After nearly seven years of efforts, the United States signed a mutual defence assistance agreement with Pakistan in 1954 and Pakistan joined the South East Asian Treaty Organization (SEATO) in 1954 and signed the Baghdad Pact in 1955 (later the Central Treaty Organization — CENTO). But by doing so, Pakistan became only a tool to be used against Communist countries. Pakistanis, on their part, thought that friendship between Pakistan and the US was cementing, but actually they forgot that they were being used by the US. Later, General Ayub Khan allowed the US to use an airbase in Pakistan for spying against the then-USSR — the U2 incident—and Pakistan, in return, was awarded grants, aid and loans.

However, during the India-Pakistan wars of 1965 and 1971, the reality dawned on Pakistanis as the US denied any military assistance to Pakistan in utter disregard to her alliance with the country. Resultantly, Pakistan withdrew from SEATO in 1973 and CENTO in 1979.

During Zia-ul-Haq’s era, when Soviet Union attacked Afghanistan, the United States again came closer to Pakistan and this time its aim was to counter growing Soviet influence. Zia’s aligning with India proved detrimental as his Machiavellian embrace with the US led Pakistan to a position where Kalashnikov culture, sectarian violence and the drug use and trafficking increased. America provided huge chunks of financial assistance to Pakistan to be spent on Afghan Jihadis. During that time America also finalized the deal of F-16 combat jets with Pakistan, for which Pakistan made the full payment.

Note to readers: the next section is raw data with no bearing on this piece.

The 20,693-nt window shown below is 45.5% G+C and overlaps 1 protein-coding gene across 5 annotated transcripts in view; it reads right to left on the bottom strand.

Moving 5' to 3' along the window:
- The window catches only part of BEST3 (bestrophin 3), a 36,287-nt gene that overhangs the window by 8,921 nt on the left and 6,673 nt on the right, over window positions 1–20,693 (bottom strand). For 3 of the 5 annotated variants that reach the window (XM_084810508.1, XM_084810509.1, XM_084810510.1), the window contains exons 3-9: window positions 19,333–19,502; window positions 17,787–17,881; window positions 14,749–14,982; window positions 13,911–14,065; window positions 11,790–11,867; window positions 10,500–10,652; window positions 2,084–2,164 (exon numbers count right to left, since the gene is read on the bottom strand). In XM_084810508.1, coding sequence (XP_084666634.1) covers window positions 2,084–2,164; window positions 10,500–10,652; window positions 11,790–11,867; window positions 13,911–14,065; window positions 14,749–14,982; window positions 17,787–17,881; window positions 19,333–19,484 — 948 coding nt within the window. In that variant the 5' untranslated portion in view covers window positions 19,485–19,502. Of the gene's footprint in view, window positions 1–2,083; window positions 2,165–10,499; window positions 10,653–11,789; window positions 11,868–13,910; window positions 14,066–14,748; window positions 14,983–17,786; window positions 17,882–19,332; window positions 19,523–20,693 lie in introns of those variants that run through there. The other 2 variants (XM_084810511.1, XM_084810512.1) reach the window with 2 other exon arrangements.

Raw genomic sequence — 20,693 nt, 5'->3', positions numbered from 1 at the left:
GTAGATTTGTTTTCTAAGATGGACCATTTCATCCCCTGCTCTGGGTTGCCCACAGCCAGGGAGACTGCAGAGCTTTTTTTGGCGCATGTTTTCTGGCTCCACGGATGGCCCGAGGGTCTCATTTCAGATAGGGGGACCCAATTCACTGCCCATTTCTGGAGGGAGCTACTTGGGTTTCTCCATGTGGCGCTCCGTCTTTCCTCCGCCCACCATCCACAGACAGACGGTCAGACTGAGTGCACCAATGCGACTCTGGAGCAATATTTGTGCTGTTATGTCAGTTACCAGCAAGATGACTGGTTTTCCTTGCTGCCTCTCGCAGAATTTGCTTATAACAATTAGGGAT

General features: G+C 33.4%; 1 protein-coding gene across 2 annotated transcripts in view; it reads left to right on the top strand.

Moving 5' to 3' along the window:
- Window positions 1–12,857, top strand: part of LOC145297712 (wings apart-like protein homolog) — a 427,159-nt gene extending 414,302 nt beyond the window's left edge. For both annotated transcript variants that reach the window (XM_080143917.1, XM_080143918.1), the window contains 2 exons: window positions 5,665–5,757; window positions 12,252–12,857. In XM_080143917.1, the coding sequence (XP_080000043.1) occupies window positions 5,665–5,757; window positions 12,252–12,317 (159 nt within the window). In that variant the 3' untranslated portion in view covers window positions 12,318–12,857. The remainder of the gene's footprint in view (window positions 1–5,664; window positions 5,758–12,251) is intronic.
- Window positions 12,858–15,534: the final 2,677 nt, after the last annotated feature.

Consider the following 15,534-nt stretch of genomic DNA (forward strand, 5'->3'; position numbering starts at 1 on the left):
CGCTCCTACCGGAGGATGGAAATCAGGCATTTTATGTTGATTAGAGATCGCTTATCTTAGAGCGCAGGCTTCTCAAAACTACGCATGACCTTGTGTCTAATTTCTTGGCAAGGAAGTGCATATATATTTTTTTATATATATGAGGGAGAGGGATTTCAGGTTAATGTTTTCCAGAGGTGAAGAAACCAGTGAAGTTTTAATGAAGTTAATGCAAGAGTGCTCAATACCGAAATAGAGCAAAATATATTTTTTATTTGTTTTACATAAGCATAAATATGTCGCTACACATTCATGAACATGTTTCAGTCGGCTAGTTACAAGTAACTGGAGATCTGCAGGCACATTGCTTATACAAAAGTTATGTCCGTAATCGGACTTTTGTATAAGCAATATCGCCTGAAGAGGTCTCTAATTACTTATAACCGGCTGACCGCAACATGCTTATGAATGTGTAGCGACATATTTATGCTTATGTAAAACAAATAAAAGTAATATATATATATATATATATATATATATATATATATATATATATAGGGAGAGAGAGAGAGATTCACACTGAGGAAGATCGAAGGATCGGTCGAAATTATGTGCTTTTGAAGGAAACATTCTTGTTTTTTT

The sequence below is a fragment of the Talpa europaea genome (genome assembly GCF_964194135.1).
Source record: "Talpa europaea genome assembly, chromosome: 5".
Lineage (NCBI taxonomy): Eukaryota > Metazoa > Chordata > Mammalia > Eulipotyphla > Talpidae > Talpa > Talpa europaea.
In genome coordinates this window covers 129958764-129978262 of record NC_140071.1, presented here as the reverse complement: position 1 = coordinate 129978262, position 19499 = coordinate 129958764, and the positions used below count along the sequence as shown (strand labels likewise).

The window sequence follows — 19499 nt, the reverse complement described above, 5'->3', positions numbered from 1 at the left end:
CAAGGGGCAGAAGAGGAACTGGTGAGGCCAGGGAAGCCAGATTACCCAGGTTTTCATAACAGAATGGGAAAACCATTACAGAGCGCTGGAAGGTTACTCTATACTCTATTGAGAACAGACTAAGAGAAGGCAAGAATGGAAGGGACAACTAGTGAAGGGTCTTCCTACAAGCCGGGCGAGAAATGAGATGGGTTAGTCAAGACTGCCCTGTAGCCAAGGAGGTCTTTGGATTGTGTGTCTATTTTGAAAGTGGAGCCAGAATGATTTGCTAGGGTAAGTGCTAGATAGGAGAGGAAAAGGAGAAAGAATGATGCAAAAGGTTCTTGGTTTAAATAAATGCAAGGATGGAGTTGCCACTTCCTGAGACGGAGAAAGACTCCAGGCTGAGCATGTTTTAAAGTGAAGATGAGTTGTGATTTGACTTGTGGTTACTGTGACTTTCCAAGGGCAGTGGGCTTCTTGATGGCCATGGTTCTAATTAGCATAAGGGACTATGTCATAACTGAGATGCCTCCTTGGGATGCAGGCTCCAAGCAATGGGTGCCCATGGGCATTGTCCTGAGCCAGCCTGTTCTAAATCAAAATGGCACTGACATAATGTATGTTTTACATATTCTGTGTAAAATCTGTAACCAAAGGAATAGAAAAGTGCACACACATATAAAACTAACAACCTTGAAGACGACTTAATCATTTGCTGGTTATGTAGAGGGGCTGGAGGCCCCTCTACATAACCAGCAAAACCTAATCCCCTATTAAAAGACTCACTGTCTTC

After Soviet withdrawal from Afghanistan, when Americans felt that they did not need the country anymore, they tried to strangulate Pakistan with the Pressler Amendment whereby the US president George Bush (Senior) imposed sanctions on the country in October 1990 and the supply of F-16 aircrafts was halted, and the US even refused to return the money Pakistan had already paid for them.

Another U-turn in American policy came in the aftermath of the fateful incident of 9/11 when the US administration decided to launch a global war on terror. Feeling that Pakistan’s help was pivotal in this regard, the US again came closer to Pakistan. The move was reciprocated positively. At that time, with skilful diplomacy, we should have gained F-16s from the US, but our foreign office remained lethargic on that issue. It seems incredible that Pakistan, despite suffering huge losses in this war, failed to achieve the status of respect and America is still chanting the ‘do more’ mantra.